IT is true—when they say that once you study crises and disasters, you’re never going to watch war and hazards films the same way again. Last week, I watched Thirteen Hours, the movie adaptation of the ambush killing of US Ambassador J. Christopher Stevens by the Islamic Militants in Benghazi, Libya. The plot focused on the crisis that a small group of security elites tried to manage with barely any assistance and with continuously depleting ammunition to take on a surge of militants that came in droves for 13 hours. I was drawn to one specific scene when the security detail of the Ambassador informed the Global Response Staff (GRS)—the security detail of an autonomous organization of the United States, the Central Intelligence Agency (CIA)—that they were under attack.
As a background, the GRS is a paramilitary unit composed of former US Special Forces recruited to serve as armed security for covert operations of the CIA. Technically, their chain of command goes up to the CIA Chief on the ground. Therefore, unless the Chief directs them to a task, they remain still.
When the attack to the Ambassador’s residence happened, the GRS was stationed a mile away from the attack. They were the force closest to the attack zone at that time, but their Chief did not give them the authority to respond to the crisis because that was not part of their duty.
In the movie, the Chief emphasized that they were not first responders, and that their duty was to protect the CIA. As soon as the GRS was informed of the attack, the forces were already on their feet, waiting for orders from the Chief. At that point, the most senior of the GRS was negotiating with the Chief, arguing that the longer they waited, the more difficult it would be to manage the crisis. They were delayed three times, but when they saw from a distance that the residence was on fire, the GRS decided to forego authority and conduct first response on their own.
While this was playing, I could not help but reflect on the role of values when making fast decisions in crisis environments, where both stakes and uncertainty are high. The more you delay, the more you can lose. However, making fast decisions also need to be grounded on some solid justification that when you decide to do one thing instead of another, the outcome will be favorable to you and the organization in which you operate.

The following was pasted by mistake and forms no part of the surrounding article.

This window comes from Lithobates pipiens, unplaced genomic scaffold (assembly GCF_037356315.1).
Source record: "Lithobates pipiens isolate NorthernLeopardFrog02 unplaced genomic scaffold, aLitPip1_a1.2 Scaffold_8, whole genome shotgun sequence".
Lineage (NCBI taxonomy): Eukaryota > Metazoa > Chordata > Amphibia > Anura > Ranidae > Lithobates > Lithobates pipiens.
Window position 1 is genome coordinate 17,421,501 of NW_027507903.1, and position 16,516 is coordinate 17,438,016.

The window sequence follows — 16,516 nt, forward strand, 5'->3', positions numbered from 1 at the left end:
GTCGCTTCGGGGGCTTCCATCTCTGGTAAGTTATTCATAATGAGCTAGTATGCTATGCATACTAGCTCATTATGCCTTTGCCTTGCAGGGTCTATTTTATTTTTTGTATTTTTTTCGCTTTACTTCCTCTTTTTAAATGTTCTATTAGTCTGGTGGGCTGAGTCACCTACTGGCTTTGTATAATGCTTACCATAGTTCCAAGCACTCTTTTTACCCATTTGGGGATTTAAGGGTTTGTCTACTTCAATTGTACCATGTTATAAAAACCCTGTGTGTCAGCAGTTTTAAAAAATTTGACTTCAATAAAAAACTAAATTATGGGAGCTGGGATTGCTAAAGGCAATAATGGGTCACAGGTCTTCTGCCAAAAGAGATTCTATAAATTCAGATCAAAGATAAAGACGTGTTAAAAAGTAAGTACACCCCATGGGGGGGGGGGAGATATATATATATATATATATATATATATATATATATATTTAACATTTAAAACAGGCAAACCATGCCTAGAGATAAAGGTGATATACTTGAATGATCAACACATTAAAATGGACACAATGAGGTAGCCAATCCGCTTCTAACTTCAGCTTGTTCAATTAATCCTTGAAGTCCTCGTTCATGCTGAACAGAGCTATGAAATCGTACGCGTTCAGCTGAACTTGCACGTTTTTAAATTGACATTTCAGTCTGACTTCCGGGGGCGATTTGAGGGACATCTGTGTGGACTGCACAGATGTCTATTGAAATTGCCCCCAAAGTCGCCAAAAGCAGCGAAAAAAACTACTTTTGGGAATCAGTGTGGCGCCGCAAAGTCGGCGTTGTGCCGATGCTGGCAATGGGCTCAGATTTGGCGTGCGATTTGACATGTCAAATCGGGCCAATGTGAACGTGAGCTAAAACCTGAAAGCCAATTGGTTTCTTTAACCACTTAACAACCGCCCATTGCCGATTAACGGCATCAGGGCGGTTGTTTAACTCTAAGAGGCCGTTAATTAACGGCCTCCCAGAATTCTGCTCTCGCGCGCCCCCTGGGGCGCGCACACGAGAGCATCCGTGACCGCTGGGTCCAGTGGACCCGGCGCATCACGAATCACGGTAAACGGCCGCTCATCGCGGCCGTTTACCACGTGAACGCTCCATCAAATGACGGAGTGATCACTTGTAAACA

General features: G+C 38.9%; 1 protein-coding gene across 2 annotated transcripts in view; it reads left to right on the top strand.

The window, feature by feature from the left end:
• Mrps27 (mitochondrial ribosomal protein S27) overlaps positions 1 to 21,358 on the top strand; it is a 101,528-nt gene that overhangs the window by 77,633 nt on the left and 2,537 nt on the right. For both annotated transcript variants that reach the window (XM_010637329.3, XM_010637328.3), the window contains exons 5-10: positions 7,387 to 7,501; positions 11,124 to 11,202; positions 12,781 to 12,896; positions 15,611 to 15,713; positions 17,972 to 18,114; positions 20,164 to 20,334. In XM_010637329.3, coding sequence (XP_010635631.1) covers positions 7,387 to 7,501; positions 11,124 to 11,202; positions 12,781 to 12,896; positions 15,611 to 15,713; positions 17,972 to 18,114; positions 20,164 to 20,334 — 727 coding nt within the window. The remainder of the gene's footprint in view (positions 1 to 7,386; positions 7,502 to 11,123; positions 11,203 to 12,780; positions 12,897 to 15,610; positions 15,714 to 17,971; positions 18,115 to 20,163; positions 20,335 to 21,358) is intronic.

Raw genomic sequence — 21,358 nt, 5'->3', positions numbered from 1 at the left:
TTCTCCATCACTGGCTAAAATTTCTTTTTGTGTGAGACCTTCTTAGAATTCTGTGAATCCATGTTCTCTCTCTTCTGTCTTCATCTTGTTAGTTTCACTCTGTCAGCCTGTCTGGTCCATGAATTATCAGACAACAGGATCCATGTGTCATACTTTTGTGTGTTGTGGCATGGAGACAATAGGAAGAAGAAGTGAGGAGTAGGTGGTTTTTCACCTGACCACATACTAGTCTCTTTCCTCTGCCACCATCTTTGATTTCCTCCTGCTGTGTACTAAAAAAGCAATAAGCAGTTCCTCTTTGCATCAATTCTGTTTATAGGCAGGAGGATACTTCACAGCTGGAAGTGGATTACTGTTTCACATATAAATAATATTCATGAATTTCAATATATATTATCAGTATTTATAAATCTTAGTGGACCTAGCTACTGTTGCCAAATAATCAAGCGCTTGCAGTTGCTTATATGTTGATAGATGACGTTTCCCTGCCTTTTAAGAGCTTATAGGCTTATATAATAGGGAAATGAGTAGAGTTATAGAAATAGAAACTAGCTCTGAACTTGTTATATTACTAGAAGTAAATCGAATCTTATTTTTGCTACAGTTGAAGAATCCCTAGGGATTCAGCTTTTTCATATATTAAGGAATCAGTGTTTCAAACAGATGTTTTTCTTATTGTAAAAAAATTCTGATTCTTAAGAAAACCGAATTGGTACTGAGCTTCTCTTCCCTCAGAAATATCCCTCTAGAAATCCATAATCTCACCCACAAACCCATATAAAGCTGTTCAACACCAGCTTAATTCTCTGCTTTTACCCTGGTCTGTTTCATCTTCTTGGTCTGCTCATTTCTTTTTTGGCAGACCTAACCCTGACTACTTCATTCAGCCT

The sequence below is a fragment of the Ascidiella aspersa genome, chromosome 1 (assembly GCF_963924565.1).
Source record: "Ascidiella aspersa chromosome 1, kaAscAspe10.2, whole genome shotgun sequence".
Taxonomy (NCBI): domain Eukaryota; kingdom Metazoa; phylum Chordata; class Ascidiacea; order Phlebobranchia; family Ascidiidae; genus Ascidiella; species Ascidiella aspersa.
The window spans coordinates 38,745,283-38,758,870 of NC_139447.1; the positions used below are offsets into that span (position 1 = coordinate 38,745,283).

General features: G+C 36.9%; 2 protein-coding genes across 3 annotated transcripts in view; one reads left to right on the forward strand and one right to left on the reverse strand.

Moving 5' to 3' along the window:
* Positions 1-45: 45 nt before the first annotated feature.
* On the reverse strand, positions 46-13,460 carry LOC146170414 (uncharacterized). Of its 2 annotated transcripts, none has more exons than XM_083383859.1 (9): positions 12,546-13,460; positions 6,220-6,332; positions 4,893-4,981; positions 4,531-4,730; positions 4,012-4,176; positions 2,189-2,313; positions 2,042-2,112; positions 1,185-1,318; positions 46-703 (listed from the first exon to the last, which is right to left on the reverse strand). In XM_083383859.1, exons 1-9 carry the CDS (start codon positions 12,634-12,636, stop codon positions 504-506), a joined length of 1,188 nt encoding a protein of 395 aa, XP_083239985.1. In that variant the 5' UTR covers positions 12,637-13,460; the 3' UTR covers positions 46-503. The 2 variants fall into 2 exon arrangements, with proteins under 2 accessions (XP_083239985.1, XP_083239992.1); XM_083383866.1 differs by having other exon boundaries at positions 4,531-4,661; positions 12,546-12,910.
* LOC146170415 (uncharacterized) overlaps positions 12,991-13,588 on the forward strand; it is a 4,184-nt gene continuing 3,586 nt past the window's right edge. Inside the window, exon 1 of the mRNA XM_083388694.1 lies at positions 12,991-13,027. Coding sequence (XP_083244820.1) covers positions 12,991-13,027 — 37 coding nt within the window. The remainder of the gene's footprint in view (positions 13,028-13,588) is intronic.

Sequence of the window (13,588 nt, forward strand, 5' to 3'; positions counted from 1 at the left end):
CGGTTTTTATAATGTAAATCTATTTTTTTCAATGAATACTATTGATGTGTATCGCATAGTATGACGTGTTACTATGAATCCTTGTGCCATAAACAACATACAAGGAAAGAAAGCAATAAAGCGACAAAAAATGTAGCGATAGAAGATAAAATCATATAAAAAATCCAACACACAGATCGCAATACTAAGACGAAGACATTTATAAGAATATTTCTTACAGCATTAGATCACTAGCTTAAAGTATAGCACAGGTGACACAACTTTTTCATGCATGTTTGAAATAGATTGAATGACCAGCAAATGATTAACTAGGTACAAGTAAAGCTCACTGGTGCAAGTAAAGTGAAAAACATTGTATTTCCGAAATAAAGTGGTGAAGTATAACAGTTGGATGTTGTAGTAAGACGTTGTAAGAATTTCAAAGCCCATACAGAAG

Management scholars assert that education, training, skills and experience, among others, can affect the decision-making process. However, we have to remember that all of the men fielded there were trained, educated and experienced—none of them, including the Chief, were serving their first tour of duty. What could have possibly driven the GRS to defy the rules in favor of doing what they deemed ‘right?’ The Chief was still operating under the rules of the organization, while the GRS was already operating on the basis of how much they could do to save lives. What was ‘right’ at this point—obeying the rules of the organization, or stepping outside of the organizational template to do what you can, as an individual trained and educated for a specific job, to manage the situation? I believe that this is a serious point of reflection for managers who have to act fast in disaster and crisis environments. Managers should empower their employees to be excellent assessors of reality, to know when it is best to step out of their roles to contain, or at best instance, correct a situation.
Crisis environments can bring out the best or worst in organizations. In the end, values can define what it will be.
Eula Bianca Villar is an EU Marie Curie Fellow and PhD Candidate at La Salle—Universitat Ramon Llull in Barcelona, Spain. Her research interest includes organizations that operate in crisis and disaster environments. She is also a faculty (on leave) at De La Salle University’s Ramon V. Del Rosario College of Business. She welcomes comments sent to her email: email@example.com. The views expressed above are the author’s and do not necessarily reflect the official position of DLSU, its faculty and its administrators.